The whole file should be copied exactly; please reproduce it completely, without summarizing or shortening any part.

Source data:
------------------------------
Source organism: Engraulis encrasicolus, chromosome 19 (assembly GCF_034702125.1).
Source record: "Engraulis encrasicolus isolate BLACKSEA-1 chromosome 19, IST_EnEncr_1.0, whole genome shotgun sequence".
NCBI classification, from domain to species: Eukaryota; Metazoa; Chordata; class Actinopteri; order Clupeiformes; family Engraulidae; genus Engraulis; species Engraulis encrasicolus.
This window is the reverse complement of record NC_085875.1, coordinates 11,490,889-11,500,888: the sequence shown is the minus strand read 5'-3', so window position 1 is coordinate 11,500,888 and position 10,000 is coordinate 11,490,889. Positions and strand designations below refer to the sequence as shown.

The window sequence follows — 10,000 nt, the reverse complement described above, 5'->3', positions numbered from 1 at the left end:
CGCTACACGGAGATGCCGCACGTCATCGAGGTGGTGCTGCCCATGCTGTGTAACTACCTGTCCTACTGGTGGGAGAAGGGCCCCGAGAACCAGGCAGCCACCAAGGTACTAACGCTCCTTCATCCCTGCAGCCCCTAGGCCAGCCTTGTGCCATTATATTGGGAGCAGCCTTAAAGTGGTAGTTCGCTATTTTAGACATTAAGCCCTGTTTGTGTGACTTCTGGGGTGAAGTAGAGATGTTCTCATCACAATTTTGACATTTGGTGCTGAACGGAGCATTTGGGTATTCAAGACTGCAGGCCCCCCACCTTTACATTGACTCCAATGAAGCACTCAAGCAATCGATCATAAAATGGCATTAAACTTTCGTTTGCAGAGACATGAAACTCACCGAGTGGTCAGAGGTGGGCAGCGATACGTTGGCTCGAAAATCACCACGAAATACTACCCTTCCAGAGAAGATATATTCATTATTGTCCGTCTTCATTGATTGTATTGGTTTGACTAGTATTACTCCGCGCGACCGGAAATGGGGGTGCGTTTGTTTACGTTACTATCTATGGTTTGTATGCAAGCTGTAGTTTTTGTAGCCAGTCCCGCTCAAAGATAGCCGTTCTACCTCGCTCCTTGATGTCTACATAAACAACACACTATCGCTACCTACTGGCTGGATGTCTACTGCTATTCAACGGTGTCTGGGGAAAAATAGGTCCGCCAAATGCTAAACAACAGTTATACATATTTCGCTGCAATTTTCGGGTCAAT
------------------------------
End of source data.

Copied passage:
Source organism: Engraulis encrasicolus, chromosome 19 (assembly GCF_034702125.1).
Source record: "Engraulis encrasicolus isolate BLACKSEA-1 chromosome 19, IST_EnEncr_1.0, whole genome shotgun sequence".
NCBI classification, from domain to species: Eukaryota; Metazoa; Chordata; class Actinopteri; order Clupeiformes; family Engraulidae; genus Engraulis; species Engraulis encrasicolus.
This window is the reverse complement of record NC_085875.1, coordinates 11,490,889-11,500,888: the sequence shown is the minus strand read 5'-3', so window position 1 is coordinate 11,500,888 and position 10,000 is coordinate 11,490,889. Positions and strand designations below refer to the sequence as shown.

The window sequence follows — 10,000 nt, the reverse complement described above, 5'->3', positions numbered from 1 at the left end:
CGCTACACGGAGATGCCGCACGTCATCGAGGTGGTGCTGCCCATGCTGTGTAACTACCTGTCCTACTGGTGGGAGAAGGGCCCCGAGAACCAGGCAGCCACCAAGGTACTAACGCTCCTTCATCCCTGCAGCCCCTAGGCCAGCCTTGTGCCATTATATTGGGAGCAGCCTTAAAGTGGTAGTTCGCTATTTTAGACATTAAGCCCTGTTTGTGTGACTTCTGGGGTGAAGTAGAGATGTTCTCATCACAATTTTGACATTTGGTGCTGAACGGAGCATTTGGGTATTCAAGACTGCAGGCCCCCCACCTTTACATTGACTCCAATGAAGCACTCAAGCAATCGATCATAAAATGGCATTAAACTTTCGTTTGCAGAGACATGAAACTCACCGAGTGGTCAGAGGTGGGCAGCGATACGTTGGCTCGAAAATCACCACGAAATACTACCCTTCCAGAGAAGATATATTCATTATTGTCCGTCTTCATTGATTGTATTGGTTTGACTAGTATTACTCCGCGCGACCGGAAATGGGGGTGCGTTTGTTTACGTTACTATCTATGGTTTGTATGCAAGCTGTAGTTTTTGTAGCCAGTCCCGCTCAAAGATAGCCGTTCTACCTCGCTCCTTGATGTCTACATAAACAACACACTATCGCTACCTACTGGCTGGATGTCTACTGCTATTCAACGGTGTCTGGGGAAAAATAGGTCCGCCAAATGCTAAACAACAGTTATACATATTTCGCTGCAATTTTCGGGTCAAT